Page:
You can learn just as much about a store’s performance by going back as you will on the initial visit.
If you want to know what works and what doesn’t, the best thing is not to visit a store when it opens. This is when it will look its best. At no point in the future will the shop look quite as good as this and all of the features that tend to get written about will be headlined in a way that just won’t happen once shoppers (with luck) get busy.
Actually, if you want to know about how a store design functions, do go on opening day, or in the first week at least, and then pay another visit a few months down the line. A shimmy through West London on Saturday brought this into sharp focus. First up was “third way” supermarket, Union Market, on Fulham Broadway, which opened in July. From the outside, it was more or less the same as back in the summer. Inside however, the large bakery counter that had dominated the view as you entered had been radically reduced in size. A quick enquiry revealed that it had made the business of seeing what was going on in the rest of the shop a little tricky and it therefore made sense to shrink and lower it.
There was a coffee shop in one of the areas towards the front on the right hand side. This too had gone (absorbed into the coffee shop-cum-restaurant towards the back) and been replaced by a greater quantity of ambient grocery products. And there were cash desks close to the entrance. These had been more or less hidden previously, but now they were hard to miss. What exists today is a more commercial version of the original and a juice bar will also become part of the blueprint next month apparently. You live and learn.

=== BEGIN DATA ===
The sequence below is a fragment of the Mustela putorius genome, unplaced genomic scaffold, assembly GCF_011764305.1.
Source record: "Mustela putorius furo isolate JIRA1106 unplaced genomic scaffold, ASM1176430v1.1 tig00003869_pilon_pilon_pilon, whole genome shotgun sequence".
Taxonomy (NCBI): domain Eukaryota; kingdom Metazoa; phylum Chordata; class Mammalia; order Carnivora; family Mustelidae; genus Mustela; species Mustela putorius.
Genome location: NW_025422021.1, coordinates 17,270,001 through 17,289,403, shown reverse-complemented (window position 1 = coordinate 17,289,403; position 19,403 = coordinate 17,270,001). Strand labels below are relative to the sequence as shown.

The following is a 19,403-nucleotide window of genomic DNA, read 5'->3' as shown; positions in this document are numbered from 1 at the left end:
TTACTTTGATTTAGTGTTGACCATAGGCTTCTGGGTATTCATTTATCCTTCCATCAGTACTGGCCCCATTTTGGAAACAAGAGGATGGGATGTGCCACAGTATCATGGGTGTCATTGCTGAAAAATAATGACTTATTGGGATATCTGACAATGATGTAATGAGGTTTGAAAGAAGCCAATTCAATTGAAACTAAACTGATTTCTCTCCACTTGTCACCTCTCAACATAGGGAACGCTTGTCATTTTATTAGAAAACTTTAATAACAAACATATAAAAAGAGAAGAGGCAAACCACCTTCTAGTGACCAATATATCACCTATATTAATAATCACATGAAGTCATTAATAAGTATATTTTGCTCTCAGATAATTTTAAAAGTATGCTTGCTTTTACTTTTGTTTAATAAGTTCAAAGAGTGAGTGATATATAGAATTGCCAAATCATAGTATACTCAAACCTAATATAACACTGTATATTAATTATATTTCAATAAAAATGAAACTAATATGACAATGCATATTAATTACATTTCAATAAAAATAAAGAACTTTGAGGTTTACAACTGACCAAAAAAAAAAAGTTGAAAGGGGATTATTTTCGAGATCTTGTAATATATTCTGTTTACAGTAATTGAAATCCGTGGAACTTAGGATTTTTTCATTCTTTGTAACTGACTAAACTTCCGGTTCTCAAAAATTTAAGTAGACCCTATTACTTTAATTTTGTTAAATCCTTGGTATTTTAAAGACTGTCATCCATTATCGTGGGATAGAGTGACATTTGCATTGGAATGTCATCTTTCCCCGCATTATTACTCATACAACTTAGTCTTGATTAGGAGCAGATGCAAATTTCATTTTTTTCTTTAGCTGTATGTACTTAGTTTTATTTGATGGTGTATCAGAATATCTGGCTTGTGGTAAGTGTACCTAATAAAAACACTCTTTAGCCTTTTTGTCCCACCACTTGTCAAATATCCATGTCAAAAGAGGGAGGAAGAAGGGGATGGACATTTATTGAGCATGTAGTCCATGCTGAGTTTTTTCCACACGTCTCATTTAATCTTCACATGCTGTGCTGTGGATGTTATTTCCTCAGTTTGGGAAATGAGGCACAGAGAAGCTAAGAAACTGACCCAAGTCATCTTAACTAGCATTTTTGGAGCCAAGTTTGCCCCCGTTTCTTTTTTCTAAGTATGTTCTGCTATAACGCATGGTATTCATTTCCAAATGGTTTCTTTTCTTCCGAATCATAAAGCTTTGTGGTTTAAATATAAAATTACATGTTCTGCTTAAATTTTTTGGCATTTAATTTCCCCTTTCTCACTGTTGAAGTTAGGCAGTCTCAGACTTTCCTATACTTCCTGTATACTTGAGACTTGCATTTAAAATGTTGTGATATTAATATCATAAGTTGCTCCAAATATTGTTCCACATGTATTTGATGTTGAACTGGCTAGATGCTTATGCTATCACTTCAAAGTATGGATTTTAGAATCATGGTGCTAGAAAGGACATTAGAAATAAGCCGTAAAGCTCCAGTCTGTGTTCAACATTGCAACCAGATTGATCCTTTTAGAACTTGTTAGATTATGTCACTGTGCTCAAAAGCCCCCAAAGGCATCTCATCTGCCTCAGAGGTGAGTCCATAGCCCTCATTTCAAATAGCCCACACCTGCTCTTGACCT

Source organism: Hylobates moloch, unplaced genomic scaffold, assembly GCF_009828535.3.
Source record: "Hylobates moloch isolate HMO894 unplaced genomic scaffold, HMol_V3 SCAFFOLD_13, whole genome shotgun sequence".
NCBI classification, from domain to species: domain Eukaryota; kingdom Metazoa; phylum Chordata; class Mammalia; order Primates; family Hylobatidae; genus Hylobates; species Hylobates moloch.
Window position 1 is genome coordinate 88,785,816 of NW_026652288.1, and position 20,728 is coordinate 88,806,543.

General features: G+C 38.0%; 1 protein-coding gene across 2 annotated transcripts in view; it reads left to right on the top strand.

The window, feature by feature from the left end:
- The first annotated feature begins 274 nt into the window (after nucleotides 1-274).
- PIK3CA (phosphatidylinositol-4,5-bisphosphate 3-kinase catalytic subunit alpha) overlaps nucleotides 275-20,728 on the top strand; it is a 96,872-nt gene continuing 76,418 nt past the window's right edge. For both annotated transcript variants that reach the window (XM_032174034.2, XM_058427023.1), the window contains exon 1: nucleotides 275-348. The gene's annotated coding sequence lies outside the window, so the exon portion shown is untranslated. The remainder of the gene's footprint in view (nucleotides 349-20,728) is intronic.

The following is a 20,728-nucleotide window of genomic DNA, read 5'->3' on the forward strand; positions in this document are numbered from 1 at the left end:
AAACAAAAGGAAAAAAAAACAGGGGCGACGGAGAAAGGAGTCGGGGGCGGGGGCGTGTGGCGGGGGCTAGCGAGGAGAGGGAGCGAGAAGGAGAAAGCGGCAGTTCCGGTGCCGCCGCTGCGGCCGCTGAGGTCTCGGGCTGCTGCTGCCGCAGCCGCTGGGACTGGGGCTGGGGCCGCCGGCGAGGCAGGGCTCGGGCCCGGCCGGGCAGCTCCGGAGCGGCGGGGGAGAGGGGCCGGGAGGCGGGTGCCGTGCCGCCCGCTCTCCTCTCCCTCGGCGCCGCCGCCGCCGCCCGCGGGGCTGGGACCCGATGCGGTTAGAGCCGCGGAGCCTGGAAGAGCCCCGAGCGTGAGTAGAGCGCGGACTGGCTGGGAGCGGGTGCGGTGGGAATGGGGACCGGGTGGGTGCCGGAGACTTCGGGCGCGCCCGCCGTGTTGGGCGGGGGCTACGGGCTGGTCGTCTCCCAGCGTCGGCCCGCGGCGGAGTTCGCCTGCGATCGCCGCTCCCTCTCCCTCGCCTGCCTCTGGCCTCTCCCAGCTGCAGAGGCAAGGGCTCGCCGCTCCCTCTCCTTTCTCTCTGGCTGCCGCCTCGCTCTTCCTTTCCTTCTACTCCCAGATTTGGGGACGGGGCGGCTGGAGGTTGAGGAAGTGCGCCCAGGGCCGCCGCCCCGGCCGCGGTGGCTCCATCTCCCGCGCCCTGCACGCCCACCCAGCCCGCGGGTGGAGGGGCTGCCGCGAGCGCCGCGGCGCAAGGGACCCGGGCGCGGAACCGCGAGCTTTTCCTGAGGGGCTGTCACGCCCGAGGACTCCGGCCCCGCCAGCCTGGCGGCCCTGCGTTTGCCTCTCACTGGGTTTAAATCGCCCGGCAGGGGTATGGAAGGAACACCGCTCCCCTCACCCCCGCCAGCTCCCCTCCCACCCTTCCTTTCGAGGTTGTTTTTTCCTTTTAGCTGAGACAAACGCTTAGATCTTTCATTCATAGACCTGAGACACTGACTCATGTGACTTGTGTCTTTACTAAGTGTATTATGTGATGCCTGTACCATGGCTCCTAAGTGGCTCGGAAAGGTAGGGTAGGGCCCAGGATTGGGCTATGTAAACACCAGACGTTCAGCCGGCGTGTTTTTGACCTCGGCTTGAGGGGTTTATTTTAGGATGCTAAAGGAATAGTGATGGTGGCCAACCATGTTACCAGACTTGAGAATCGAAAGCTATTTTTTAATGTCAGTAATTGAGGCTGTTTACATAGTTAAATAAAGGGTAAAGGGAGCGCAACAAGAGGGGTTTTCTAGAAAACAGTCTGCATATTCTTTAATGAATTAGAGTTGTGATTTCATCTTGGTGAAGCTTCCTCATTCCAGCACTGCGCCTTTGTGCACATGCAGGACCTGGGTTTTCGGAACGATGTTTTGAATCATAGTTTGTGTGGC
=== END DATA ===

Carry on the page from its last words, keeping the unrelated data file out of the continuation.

Heading east, it was time to take a look at something completely different: Topshop Knightbridge. Probably the most remarkable feature in this store (which opened in May last year) was “The Spike”, a visual merchandising mirrored feature that started as a padded banquette in the basement and then pushed its way up through the two other floors to culminate in, well, a spike, at the top of the building.
It has been removed and there is almost no evidence that it ever existed unless you happen to look closely. Once again, commercial pragmatism and the need to make the most of the available space have asserted their primacy. Funny how quickly things change once the designers and press have moved on…